Can – and should – the U.S. pre­serve Armstrong’s lunar boot­prints for pos­ter­ity?

The Buffalo News - - FRONT PAGE - By Na­dia Drake NEW YORK TIMES

When Neil Armstrong and Buzz Aldrin vis­ited the moon 50 years ago, they left roughly 100 ob­jects be­hind, in­clud­ing a por­tion of their lunar lan­der, the Amer­i­can flag and, yes, var­i­ous kinds of trash.

Those ob­jects are still there, sur­rounded by rugged boot­prints mark­ing humanity’s first steps on another world. But that site, called Tran­quil­ity Base, may not be as en­dur­ing as the legacy those prints rep­re­sent.

“Is there any­thing stop­ping you from just driv­ing over Neil Armstrong’s foot­prints?” said Steve Mirmina, a spe­cial­ist in space law at Ge­orge­town Univer­sity. “No. There’s noth­ing. There’s no rule, there’s no U.S. do­mes­tic Buzz Aldrin stands on the moon on July 20, 1969. Aldrin and Neil Armstrong were the first men to walk on the moon. law, or no in­ter­na­tional treaty obli­ga­tion to pre­serve them.”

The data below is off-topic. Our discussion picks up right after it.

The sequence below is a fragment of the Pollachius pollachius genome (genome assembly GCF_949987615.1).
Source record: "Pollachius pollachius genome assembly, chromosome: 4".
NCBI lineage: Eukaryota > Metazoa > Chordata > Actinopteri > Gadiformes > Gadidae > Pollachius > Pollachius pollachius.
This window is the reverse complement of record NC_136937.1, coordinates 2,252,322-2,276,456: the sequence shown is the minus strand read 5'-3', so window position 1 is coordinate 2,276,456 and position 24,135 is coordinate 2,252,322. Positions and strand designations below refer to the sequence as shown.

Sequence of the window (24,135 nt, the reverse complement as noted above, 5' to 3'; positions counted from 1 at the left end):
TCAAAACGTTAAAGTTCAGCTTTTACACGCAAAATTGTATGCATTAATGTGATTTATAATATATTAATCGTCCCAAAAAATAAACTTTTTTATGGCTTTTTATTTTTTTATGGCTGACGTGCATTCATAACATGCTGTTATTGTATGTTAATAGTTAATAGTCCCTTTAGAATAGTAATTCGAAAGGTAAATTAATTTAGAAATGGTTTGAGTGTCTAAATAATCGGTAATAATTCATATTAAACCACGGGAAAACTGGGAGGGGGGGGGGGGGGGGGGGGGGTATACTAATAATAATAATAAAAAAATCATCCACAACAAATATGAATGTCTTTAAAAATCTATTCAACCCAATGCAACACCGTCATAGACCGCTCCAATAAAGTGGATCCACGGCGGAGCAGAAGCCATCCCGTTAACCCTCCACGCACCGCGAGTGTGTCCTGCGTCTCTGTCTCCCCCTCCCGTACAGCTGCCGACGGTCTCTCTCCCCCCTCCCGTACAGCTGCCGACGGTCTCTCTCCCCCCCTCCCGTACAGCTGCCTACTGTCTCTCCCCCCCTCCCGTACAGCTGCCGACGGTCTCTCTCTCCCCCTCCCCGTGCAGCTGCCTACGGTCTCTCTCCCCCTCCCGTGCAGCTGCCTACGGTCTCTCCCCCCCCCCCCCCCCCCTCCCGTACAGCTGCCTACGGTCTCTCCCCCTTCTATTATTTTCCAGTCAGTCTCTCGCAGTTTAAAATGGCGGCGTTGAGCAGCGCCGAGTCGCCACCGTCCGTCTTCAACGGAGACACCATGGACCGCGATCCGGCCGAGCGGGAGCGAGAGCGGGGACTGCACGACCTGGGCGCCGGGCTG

In other words, any­one ca­pa­ble of visit­ing Tran­quil­ity Base could al­ter what many be­lieve to be an in­dis­pens­able part of humanity’s her­itage, a place that is anal­o­gous to ar­chae­o­log­i­cal sites on Earth.

“Where the ob­jects are, how they’re sit­ting there – that tells the ac­tual real

Moon on Page A4

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